Sun Safe Schools Program Implementation
Ms. Kim Massie is presenting a poster on the implementation of the Sun Safe Schools project at the 4th International Conference on UV and Skin Cancer Prevention in Toronto, Canada, May 1-4, 2018. The poster focuses on the delivery of a sun protection policy intervention to public elementary schools in California.
The U.S. Surgeon General’s Call to Action to Prevent Skin Cancer in 2014 emphasized the importance of sun safety for schools; however, there is limited information on how to effectively assist schools in implementing sun safety. The Sun Safe Schools project was developed to provide technical assistance to 118 public elementary schools in California with the implementation of sun safety practices consistent with district board policy for sun protection (BP 5141.7). A trained coach worked with principals to select sun safety practices within policy categories, such as education of students and parent outreach, and develop their implementation plan. The coach recorded all reported intervention activities within a tracking database including practice selection date, policy category, practice description, and implementation date.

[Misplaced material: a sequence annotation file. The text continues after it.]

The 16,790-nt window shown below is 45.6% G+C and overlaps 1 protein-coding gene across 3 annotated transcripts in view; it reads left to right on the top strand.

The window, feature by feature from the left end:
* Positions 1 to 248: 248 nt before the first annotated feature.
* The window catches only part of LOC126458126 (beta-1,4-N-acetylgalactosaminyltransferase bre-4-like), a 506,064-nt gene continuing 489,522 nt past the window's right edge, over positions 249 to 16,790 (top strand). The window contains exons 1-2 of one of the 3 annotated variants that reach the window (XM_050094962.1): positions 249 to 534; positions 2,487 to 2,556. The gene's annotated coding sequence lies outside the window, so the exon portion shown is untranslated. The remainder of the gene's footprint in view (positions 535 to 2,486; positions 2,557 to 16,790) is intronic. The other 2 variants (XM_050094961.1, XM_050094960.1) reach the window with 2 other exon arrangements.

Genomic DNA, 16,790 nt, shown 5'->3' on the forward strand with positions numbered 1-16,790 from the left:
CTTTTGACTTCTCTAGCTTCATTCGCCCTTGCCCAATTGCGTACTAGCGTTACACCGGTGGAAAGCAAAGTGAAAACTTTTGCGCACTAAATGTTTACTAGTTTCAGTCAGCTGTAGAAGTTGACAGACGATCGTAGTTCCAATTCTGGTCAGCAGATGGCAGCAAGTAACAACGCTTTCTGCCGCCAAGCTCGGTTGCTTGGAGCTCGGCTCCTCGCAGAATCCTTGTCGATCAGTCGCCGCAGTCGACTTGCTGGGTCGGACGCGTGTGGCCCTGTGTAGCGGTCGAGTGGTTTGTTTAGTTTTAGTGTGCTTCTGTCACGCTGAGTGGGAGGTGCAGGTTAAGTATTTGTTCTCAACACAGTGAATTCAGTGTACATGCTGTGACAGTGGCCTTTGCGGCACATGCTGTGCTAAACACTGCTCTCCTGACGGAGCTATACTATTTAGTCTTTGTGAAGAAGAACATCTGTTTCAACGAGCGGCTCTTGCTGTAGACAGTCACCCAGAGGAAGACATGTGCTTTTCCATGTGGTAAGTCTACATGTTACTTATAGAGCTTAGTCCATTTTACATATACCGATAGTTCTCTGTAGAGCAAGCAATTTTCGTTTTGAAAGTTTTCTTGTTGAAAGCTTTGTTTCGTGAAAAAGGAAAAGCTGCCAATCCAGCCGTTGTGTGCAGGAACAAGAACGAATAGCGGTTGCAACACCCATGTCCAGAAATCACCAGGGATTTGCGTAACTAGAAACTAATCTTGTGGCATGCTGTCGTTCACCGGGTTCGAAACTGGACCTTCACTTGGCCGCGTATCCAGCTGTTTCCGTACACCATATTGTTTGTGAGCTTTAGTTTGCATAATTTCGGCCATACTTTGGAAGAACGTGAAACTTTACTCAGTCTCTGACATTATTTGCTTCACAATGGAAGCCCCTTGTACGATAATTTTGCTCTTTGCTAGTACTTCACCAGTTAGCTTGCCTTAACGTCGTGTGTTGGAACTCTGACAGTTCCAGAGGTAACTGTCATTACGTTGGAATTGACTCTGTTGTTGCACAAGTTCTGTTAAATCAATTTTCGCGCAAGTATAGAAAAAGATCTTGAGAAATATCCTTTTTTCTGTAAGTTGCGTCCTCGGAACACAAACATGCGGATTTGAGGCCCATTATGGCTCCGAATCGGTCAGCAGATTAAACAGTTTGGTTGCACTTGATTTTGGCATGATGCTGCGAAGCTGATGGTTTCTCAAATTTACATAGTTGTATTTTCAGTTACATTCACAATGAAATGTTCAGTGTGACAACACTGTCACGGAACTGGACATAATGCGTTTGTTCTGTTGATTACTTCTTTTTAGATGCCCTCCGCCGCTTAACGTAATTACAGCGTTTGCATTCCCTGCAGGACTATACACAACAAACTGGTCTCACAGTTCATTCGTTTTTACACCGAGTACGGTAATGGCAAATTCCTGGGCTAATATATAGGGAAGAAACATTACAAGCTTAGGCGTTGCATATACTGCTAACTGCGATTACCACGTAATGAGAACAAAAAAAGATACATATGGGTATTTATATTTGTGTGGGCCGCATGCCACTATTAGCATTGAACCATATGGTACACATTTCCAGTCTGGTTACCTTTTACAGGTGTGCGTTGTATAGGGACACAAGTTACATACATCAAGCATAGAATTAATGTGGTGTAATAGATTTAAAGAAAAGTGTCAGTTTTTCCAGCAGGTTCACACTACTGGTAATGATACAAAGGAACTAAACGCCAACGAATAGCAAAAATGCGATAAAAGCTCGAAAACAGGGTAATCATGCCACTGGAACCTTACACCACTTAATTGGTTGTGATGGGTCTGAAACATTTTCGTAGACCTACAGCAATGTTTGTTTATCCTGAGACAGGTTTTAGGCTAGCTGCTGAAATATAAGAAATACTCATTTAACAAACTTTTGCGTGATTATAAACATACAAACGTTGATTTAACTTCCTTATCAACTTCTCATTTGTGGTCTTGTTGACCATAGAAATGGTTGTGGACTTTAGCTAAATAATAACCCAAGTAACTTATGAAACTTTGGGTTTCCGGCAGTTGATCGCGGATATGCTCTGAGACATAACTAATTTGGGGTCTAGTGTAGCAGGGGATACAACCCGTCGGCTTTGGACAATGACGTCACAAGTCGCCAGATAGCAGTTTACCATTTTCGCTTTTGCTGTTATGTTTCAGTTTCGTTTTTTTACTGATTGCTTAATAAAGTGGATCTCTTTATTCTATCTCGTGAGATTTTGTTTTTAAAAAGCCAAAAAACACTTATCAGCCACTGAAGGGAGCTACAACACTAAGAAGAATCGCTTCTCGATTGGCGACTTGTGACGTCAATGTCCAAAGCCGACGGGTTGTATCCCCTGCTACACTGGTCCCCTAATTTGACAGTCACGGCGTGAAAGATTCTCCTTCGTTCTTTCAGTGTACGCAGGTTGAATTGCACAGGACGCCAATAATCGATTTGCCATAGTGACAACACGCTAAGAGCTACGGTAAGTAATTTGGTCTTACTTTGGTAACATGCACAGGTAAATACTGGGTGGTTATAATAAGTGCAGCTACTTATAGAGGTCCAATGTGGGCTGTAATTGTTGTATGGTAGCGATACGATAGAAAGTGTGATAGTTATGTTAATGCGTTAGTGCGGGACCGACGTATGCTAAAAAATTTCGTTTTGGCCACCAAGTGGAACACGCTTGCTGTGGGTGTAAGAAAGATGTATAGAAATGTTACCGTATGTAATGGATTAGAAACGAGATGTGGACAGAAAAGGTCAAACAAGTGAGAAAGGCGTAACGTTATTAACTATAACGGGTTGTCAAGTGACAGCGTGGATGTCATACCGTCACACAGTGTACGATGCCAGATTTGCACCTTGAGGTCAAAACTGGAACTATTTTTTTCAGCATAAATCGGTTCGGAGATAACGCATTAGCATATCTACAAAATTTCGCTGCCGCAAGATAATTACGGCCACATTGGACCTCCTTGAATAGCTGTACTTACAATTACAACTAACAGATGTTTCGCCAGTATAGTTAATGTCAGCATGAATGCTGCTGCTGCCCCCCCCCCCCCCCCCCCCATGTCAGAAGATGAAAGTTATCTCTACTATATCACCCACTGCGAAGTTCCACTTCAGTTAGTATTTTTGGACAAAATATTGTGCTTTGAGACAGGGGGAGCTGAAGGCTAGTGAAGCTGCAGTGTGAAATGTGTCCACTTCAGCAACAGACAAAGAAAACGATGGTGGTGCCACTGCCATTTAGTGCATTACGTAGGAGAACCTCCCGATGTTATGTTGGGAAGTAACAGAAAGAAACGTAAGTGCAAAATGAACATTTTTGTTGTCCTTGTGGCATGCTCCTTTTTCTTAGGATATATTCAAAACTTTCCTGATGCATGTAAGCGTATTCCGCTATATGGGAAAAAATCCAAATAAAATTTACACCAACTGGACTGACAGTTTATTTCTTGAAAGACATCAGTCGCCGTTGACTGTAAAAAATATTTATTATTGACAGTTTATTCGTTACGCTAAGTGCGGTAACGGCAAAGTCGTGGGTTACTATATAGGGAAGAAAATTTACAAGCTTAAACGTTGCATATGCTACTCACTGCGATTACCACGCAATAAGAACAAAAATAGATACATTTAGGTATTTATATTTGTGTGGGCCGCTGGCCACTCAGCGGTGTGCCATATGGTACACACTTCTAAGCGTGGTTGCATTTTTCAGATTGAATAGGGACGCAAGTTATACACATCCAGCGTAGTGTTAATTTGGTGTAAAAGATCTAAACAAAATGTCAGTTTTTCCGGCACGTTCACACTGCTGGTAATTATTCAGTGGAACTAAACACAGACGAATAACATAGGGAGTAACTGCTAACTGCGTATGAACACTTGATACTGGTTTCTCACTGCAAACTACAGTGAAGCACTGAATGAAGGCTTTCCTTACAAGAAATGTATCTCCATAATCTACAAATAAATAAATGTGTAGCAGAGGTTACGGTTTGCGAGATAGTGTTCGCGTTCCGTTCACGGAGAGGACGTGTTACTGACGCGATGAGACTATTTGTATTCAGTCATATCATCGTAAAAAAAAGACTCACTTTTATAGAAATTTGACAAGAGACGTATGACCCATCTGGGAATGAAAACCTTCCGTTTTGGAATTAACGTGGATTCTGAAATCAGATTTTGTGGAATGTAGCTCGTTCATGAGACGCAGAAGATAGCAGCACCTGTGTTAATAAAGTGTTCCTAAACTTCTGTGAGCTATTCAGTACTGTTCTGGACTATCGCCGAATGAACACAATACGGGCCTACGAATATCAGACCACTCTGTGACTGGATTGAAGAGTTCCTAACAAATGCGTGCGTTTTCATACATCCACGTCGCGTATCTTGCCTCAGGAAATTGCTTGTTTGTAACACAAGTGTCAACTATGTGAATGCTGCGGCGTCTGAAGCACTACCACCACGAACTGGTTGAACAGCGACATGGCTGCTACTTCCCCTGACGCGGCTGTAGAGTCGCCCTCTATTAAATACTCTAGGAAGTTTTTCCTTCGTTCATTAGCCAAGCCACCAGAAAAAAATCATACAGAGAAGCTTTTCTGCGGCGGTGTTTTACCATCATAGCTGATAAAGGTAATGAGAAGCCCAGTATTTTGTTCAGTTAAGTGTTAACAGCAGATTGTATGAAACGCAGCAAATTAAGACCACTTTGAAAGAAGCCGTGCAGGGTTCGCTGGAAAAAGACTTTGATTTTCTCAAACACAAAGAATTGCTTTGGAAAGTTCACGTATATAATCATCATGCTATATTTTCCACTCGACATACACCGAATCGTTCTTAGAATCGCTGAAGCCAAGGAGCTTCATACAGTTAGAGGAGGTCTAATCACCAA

A variety of practices, such as posting the UV Index and providing sunscreen, were implemented at 58 intervention schools. Practices were predominately implemented in the first 12 months of the 20-month program. Most practices were implemented in the spring. Low periods of implementation coincided with summer and winter breaks in the school calendar. The most frequently implemented practices included distributing sun safety information to parents, arranging sun safety presentations for students, and providing a sun safety webinar to staff. Policy categories most frequently implemented included education of students, parent outreach, and education of teachers.
Overall, working with schools presents unique challenges for implementation of sun safety. To be effective, implementation assistance should be designed around the school calendar and allow the principal to determine the pace and priorities.
This research was supported by a grant from the Eunice Kennedy Shriver National Institute for Child Health and Human Development (R01HD074416; Dr. Kim Reynolds, Claremont Graduate University, Principal Investigator). Collaborators include Kim Massie and Brianne Freeth from Claremont Graduate University in California; Dr. David Buller, Julia Berteletti, and Mary Buller from Klein Buendel; and Dr. Jeff Ashley from Sun Safety for Kids, Inc. in Los Angeles, California.
Klein Buendel is one of the North American hosts of the UV 2018 conference. The conference was organized by a joint planning committee of skin cancer prevention experts in Canada and the United States from Ryerson University in Toronto, the Canadian Dermatology Association in Ottawa, and Klein Buendel in Denver.